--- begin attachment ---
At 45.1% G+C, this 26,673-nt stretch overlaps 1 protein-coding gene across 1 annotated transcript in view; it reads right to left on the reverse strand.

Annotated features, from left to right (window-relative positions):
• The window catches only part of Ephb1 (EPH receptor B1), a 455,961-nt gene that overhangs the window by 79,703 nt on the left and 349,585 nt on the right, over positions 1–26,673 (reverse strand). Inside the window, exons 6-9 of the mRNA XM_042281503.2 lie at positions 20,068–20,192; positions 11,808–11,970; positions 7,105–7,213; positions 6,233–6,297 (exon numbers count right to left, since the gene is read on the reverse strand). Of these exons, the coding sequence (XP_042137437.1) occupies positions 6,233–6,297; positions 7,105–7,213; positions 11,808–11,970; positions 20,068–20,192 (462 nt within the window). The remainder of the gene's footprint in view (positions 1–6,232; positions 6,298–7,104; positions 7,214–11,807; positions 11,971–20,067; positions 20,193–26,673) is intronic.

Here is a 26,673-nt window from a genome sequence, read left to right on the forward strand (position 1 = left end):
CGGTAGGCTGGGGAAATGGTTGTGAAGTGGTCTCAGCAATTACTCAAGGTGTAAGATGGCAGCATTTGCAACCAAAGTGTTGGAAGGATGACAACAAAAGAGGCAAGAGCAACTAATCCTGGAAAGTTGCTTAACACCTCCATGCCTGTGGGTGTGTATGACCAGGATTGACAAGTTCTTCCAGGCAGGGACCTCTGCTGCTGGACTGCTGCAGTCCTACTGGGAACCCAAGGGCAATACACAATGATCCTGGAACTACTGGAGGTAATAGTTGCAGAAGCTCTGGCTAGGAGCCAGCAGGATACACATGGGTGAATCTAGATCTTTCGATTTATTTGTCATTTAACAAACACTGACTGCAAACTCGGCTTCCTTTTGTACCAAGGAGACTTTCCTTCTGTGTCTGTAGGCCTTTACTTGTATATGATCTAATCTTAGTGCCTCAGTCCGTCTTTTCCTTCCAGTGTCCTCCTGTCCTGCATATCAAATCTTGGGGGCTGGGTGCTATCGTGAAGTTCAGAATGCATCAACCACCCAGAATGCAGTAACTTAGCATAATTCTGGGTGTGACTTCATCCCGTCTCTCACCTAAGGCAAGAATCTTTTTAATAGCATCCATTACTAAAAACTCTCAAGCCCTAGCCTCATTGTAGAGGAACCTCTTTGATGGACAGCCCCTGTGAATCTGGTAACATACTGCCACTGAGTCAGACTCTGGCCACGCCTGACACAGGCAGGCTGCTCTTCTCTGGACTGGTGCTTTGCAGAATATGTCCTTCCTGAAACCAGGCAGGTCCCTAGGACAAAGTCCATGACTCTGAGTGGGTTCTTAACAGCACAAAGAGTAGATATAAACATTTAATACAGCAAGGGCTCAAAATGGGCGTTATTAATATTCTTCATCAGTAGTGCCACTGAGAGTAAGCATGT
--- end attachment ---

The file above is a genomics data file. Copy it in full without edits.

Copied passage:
At 45.1% G+C, this 26,673-nt stretch overlaps 1 protein-coding gene across 1 annotated transcript in view; it reads right to left on the reverse strand.

Annotated features, from left to right (window-relative positions):
• The window catches only part of Ephb1 (EPH receptor B1), a 455,961-nt gene that overhangs the window by 79,703 nt on the left and 349,585 nt on the right, over positions 1–26,673 (reverse strand). Inside the window, exons 6-9 of the mRNA XM_042281503.2 lie at positions 20,068–20,192; positions 11,808–11,970; positions 7,105–7,213; positions 6,233–6,297 (exon numbers count right to left, since the gene is read on the reverse strand). Of these exons, the coding sequence (XP_042137437.1) occupies positions 6,233–6,297; positions 7,105–7,213; positions 11,808–11,970; positions 20,068–20,192 (462 nt within the window). The remainder of the gene's footprint in view (positions 1–6,232; positions 6,298–7,104; positions 7,214–11,807; positions 11,971–20,067; positions 20,193–26,673) is intronic.

Here is a 26,673-nt window from a genome sequence, read left to right on the forward strand (position 1 = left end):
CGGTAGGCTGGGGAAATGGTTGTGAAGTGGTCTCAGCAATTACTCAAGGTGTAAGATGGCAGCATTTGCAACCAAAGTGTTGGAAGGATGACAACAAAAGAGGCAAGAGCAACTAATCCTGGAAAGTTGCTTAACACCTCCATGCCTGTGGGTGTGTATGACCAGGATTGACAAGTTCTTCCAGGCAGGGACCTCTGCTGCTGGACTGCTGCAGTCCTACTGGGAACCCAAGGGCAATACACAATGATCCTGGAACTACTGGAGGTAATAGTTGCAGAAGCTCTGGCTAGGAGCCAGCAGGATACACATGGGTGAATCTAGATCTTTCGATTTATTTGTCATTTAACAAACACTGACTGCAAACTCGGCTTCCTTTTGTACCAAGGAGACTTTCCTTCTGTGTCTGTAGGCCTTTACTTGTATATGATCTAATCTTAGTGCCTCAGTCCGTCTTTTCCTTCCAGTGTCCTCCTGTCCTGCATATCAAATCTTGGGGGCTGGGTGCTATCGTGAAGTTCAGAATGCATCAACCACCCAGAATGCAGTAACTTAGCATAATTCTGGGTGTGACTTCATCCCGTCTCTCACCTAAGGCAAGAATCTTTTTAATAGCATCCATTACTAAAAACTCTCAAGCCCTAGCCTCATTGTAGAGGAACCTCTTTGATGGACAGCCCCTGTGAATCTGGTAACATACTGCCACTGAGTCAGACTCTGGCCACGCCTGACACAGGCAGGCTGCTCTTCTCTGGACTGGTGCTTTGCAGAATATGTCCTTCCTGAAACCAGGCAGGTCCCTAGGACAAAGTCCATGACTCTGAGTGGGTTCTTAACAGCACAAAGAGTAGATATAAACATTTAATACAGCAAGGGCTCAAAATGGGCGTTATTAATATTCTTCATCAGTAGTGCCACTGAGAGTAAGCATGT